Porsche Cayenne S

S proves that the fastest isnít always the best

by MICHAEL TAYLOR

ENGINE 2894cc V6, DOHC, 24v, twin-turbo / POWER 324kW @ 5700-6600rpm / TORQUE 550Nm @ 1800-5500rpm / WEIGHT 2020kg / 0-100KM/H 4.9sec (claim) / PRICE $145,000 (est) EANDERING, annoyed, up a Cretan mountain track scratches microscopically at the core of the third-generation Porsche Cayenneís athletic prowess. Especially when what Porsche calls its ďoff-roadĒ section could be cheerfully traversed in a Golf.

So the Cayenne S can raise its ride height to 240mm, with its active rear anti-roll bar pushing wheels down into holes and its all-wheel steering shrinking its turning circle. Some domestic driveways will be worse.

A bit later, though, this very same Cayenne S whips into a third-gear left hander with a trace of all-wheel drift, slips into understeer on the stillwet patch of tarmac in the shaded lee of an overhanging cliff face, then re-gathers itself as quickly as it de-gathered, punching effortlessly M with incessant dollops of new speed.

And there was a soaring road crown and lumpy, broken edges that the chunky Porsche just ignored, swallowing up the suspension equivalent of nails and broken glass like they were sips of hot chocolate.

It all happened so swiftly, seamlessly and elegantly that a casual observer wouldnít have noticed anything out of the ordinary.

But something was clearly out of the ordinary, because two tonnes of highrise luxury isnít supposed to do that.

In historyís less ethical epochs, people convinced elephants to tap dance, but they didnít tap dance well. And yet, thatís the engineering equivalent of whatís happened here.

For the driver, this sort of thing is simple. Not quite effortless and a sanitised step removed from ďengagingĒ, but itís calm, comforting, reassuring and composed nonetheless.

For Porscheís engineers, making this happen was everything except simple. Audiís engineering team did a lot of the heavy lifting, but Porscheís Dieselgate memories are fresh enough to know Neckarsulmís work is worth checking forensically.

There are three stars to this show: the sweetest V6 on the market, the brilliant chassis dynamics and an interior shorn of the button-fest that dominated the bye-bye car.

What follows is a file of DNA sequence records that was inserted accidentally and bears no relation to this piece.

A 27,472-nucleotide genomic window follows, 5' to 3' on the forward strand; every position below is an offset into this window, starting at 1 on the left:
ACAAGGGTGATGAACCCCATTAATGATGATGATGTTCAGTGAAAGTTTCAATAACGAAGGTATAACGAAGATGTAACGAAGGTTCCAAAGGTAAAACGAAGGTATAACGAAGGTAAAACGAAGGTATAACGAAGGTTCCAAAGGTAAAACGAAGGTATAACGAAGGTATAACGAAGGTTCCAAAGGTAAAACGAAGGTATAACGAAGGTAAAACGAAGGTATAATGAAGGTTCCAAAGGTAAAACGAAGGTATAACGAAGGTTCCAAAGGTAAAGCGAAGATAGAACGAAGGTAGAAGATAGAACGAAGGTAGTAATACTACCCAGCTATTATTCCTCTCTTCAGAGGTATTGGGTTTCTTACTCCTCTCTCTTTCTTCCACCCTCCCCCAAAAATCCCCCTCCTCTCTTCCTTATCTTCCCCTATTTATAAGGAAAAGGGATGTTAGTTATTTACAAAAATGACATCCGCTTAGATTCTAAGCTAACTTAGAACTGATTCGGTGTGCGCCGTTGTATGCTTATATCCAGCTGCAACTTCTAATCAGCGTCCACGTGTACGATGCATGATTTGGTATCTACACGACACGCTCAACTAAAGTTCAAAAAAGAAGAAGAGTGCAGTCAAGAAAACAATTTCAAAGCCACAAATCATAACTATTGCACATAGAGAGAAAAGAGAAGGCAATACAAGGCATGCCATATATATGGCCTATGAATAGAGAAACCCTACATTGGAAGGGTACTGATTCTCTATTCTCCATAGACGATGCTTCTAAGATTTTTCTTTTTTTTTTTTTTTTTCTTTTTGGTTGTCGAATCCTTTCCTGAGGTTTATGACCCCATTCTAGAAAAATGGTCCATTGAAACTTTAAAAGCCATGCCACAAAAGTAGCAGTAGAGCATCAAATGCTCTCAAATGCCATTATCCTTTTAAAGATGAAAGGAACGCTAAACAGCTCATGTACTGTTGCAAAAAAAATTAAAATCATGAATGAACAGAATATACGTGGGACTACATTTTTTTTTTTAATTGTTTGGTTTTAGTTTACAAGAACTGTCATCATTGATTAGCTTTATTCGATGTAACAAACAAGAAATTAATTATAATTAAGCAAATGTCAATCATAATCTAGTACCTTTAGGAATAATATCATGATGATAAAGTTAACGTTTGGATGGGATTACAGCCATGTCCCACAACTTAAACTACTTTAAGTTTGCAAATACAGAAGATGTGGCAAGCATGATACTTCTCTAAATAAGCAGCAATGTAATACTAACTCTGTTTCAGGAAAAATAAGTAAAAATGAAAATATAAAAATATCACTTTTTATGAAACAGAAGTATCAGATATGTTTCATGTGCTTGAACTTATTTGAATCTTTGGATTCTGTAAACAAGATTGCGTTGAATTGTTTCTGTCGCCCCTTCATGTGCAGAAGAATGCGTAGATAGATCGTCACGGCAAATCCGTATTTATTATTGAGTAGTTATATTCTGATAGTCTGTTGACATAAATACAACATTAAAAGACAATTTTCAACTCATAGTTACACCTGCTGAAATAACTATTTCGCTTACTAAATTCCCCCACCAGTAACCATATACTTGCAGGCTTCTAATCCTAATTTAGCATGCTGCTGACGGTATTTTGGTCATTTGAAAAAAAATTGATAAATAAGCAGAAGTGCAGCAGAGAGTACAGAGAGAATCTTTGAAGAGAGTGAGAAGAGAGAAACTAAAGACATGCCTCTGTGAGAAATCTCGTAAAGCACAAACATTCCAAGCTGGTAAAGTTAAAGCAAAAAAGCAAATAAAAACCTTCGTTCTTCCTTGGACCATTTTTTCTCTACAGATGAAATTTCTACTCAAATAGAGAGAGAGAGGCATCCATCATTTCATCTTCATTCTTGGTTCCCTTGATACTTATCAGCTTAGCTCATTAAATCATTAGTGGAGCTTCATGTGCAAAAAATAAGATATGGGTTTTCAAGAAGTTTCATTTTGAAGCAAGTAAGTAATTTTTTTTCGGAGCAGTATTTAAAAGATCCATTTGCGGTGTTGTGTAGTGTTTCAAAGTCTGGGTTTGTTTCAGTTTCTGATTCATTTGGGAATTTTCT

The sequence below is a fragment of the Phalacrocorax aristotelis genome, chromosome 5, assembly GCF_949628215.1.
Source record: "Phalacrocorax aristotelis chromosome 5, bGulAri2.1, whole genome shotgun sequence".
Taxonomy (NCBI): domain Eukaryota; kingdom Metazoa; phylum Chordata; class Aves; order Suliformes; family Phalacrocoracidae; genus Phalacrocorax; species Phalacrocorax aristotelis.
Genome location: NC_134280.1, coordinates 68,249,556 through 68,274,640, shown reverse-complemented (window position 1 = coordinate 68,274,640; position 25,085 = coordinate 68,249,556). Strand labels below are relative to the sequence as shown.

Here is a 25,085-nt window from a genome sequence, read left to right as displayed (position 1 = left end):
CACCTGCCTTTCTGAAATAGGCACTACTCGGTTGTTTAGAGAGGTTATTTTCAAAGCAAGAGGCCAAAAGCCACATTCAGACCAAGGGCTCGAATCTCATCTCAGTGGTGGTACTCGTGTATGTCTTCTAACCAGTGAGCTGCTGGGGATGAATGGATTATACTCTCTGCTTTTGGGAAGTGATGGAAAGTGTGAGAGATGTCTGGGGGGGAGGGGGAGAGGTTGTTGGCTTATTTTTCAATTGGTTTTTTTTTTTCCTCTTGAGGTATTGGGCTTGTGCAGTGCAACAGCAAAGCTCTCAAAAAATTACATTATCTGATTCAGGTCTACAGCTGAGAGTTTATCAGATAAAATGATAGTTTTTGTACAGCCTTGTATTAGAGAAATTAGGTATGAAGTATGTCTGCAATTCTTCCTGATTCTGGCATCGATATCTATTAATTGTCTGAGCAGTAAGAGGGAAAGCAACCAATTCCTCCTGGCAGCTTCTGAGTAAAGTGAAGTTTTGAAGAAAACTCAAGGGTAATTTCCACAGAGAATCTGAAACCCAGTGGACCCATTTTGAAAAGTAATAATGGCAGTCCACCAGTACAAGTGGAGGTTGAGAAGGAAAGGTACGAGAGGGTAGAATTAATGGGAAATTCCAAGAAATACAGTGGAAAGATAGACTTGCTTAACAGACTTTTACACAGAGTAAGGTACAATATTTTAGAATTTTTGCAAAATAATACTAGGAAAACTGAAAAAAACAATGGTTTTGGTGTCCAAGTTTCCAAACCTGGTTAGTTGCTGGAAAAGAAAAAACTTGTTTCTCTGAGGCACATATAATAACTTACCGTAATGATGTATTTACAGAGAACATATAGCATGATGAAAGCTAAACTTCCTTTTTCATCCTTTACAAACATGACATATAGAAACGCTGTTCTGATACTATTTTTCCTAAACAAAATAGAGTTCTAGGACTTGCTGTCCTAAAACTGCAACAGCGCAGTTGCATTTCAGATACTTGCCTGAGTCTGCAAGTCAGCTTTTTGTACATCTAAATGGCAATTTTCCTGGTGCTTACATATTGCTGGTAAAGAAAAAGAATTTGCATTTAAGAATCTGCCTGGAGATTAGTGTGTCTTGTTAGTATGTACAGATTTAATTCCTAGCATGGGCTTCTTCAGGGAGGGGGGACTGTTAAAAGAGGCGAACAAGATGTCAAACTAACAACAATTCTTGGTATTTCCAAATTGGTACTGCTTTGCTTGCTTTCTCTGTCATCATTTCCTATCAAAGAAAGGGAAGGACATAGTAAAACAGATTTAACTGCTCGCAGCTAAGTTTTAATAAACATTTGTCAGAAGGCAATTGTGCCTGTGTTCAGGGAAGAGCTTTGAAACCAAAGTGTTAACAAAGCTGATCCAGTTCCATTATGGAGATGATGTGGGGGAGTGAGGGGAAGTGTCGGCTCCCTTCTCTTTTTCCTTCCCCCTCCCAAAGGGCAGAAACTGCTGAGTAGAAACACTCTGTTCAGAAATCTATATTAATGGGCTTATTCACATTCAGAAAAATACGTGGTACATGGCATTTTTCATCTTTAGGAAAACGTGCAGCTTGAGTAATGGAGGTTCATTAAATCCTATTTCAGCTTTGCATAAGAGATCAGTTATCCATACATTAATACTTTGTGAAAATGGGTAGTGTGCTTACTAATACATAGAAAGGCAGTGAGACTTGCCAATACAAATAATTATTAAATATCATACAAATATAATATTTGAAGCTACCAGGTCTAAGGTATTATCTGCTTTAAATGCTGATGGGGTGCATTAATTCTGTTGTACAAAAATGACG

While the base model is the most improved player on the Cayenne team and the Turboís power delivery remains so brutal that itís only ever a twitched toe away from playing minigolf with a driver, the Cayenne S is by far the best. (Itís also far from the best seller, with the so-far-invisible Diesel dominating the Cayenne scorecards).

STAR RATING 4.0

Like Chassis poise; sweet power delivery Dislike Steering feel; still very heavy; fixed headrests

Its ride and handling stand out; capable of comfortable cruising and pothole masking

Where the Turbo is all theatrical thump, the S feels more rounded, more usable every day and more fun to drive when the roads get interesting.

It has a broader torque range than its more expensive sibling, and 550Nm is usually enough from 1800rpm. It has a broader power range, too, and feels and sounds far happier about revving to its 6800rpm limiter, as if by nailing the throttle, youíve asked it to do what it wanted to do all along.

You donít realise just how sweet and smooth the new 2.9-litre twin-turbo V6 is until you drive the Turbo, and 324kW is more than enough to make its short ratios (astonishingly, 5.00 for first, with a 3.24 final-drive ratio) of fleeting relevance.

Itís so clean and strong that Porsche says it hits its 265km/h top speed in the direct-drive sixth gear, with the last two long cogs there for cruising with better fuel economy and a quieter cabin.

Itís a wonderful motor to drive, punching out of corners on either torque or high-end power, capable of terrific feats of throttle response and thereís enough of everything to drift the big SUV on dry tarmac.

Porsche claims it will hit 100km/h in 4.9 seconds, but thatís only with the optional Chrono Package, otherwise itís a 5.2-second exercise.

But for all the potency, the star(s) of the show live below decks and include such notable techy stuff as all-wheel steering, an electro-mechanical anti-roll bar and a three-chamber air suspension system that finally works properly. Driving most of that stuff is a 48-Volt system that replaces Audiís battery with a lighter capacitor.

The stock brake package does without the Turboís new tungstencarbide coated brake disc in favour of a steel frisbee with six-piston calipers up front, all surrounded by 255/55 ZR19 rubber at the front and 275/50 ZR19s at the back.

Its ride and handling stand out, capable of comfortable cruising, effective pothole masking and, with the hang-on rear differential, a terrific ability to shrink in tight corners and stretch for stability on the faster ones.

And the well-weighted steering, wide power curve and clean gear shifting make it massively flexible and forgiving in hard driving. And, surprisingly, fun. M